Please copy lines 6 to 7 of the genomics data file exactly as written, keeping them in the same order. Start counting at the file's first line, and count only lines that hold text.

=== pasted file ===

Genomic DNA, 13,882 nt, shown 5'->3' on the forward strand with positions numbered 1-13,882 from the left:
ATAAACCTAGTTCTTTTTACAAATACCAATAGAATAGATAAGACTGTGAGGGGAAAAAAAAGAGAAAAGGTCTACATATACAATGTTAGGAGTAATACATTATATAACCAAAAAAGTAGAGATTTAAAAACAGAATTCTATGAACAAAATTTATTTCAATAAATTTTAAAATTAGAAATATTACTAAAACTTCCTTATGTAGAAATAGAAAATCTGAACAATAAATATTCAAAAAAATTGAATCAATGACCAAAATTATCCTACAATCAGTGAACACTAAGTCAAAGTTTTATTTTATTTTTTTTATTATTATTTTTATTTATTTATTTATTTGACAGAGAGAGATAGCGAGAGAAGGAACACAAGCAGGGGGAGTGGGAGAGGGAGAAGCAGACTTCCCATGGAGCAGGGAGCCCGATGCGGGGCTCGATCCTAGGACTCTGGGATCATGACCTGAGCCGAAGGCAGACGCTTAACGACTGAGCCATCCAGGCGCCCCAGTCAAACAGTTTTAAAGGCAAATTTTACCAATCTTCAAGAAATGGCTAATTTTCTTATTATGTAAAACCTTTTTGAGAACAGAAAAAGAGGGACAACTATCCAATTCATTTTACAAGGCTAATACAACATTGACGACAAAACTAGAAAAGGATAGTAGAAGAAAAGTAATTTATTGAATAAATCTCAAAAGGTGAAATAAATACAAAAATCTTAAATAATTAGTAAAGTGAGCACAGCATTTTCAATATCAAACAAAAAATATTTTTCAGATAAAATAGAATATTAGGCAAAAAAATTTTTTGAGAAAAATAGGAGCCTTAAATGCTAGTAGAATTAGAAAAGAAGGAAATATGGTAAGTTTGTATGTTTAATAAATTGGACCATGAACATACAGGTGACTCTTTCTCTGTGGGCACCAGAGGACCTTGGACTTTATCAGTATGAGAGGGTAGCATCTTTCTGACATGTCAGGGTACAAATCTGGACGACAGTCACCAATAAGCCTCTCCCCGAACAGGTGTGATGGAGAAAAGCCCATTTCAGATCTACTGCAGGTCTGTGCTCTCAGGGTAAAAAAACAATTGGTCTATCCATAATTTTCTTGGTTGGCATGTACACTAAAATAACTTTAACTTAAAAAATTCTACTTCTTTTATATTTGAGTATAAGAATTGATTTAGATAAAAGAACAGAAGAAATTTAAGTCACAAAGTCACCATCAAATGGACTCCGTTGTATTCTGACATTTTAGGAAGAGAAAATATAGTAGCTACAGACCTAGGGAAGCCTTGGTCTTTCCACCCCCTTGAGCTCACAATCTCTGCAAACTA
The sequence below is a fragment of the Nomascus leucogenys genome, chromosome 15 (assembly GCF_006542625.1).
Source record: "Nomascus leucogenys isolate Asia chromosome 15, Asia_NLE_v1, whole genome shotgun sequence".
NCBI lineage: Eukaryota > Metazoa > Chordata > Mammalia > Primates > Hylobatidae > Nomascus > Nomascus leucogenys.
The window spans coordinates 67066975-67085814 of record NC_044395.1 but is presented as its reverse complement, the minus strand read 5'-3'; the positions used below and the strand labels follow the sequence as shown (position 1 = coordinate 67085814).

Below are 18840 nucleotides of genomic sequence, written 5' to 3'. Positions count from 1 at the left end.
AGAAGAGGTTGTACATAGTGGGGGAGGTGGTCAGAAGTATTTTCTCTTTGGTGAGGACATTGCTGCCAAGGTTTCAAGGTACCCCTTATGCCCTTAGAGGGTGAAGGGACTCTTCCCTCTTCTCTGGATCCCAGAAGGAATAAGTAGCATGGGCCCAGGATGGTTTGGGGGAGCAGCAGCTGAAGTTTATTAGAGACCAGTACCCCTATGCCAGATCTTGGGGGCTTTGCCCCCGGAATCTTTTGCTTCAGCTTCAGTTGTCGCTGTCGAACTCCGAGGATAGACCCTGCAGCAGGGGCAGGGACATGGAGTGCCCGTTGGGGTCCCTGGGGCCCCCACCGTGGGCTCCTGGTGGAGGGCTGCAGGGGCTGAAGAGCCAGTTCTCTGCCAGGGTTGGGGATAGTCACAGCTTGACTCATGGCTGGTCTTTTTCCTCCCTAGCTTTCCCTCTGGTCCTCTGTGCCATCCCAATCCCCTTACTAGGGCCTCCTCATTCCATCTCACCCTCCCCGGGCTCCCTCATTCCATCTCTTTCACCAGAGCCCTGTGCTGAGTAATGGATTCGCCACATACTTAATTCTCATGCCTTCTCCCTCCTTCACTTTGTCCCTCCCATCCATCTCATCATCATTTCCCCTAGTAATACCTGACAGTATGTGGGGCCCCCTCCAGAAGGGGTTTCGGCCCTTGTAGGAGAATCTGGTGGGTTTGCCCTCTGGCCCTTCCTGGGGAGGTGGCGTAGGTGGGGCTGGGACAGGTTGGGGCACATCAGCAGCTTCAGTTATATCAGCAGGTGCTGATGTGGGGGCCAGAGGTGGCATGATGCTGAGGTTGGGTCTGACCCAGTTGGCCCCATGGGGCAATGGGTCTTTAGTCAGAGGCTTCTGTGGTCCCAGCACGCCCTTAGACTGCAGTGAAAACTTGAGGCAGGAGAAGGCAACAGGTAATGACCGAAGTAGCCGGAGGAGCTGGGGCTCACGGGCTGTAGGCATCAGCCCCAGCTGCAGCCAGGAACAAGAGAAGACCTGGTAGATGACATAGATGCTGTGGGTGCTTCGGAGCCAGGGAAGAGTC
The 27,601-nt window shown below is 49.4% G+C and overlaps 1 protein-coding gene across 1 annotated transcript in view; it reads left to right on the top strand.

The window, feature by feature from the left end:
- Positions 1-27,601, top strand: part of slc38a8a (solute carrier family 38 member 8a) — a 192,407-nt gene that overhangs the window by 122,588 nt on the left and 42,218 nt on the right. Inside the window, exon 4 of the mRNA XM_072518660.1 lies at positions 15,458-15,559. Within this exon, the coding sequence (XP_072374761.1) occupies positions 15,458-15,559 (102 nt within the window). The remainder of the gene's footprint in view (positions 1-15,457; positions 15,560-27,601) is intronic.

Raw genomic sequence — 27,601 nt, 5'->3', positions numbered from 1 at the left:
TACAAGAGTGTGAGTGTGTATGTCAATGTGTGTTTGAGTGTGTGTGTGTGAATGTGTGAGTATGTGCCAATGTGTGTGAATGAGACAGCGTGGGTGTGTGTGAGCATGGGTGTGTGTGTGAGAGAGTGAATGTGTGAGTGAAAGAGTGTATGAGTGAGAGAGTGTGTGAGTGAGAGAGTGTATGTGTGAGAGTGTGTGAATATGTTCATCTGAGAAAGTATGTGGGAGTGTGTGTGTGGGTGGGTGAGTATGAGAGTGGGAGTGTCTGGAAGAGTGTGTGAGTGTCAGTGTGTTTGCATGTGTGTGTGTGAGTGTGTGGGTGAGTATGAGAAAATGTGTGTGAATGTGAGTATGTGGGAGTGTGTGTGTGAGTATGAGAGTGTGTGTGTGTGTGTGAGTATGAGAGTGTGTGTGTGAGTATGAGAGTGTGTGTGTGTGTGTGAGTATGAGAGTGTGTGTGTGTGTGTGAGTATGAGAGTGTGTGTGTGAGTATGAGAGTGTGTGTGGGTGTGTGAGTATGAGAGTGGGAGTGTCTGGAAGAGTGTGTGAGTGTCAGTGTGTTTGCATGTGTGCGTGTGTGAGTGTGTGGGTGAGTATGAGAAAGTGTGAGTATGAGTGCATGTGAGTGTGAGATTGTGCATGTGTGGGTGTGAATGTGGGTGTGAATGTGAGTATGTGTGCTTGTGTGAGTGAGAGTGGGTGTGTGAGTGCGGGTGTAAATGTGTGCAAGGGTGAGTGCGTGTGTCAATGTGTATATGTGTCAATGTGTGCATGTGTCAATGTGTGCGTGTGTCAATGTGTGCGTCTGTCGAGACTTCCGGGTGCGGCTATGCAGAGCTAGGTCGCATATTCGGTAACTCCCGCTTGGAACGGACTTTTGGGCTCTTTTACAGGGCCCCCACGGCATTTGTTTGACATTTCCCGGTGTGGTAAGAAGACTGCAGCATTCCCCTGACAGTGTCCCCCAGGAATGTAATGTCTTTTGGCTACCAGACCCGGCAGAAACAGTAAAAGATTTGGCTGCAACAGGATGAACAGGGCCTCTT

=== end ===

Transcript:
The window spans coordinates 67066975-67085814 of record NC_044395.1 but is presented as its reverse complement, the minus strand read 5'-3'; the positions used below and the strand labels follow the sequence as shown (position 1 = coordinate 67085814).

Below are 18840 nucleotides of genomic sequence, written 5' to 3'. Positions count from 1 at the left end.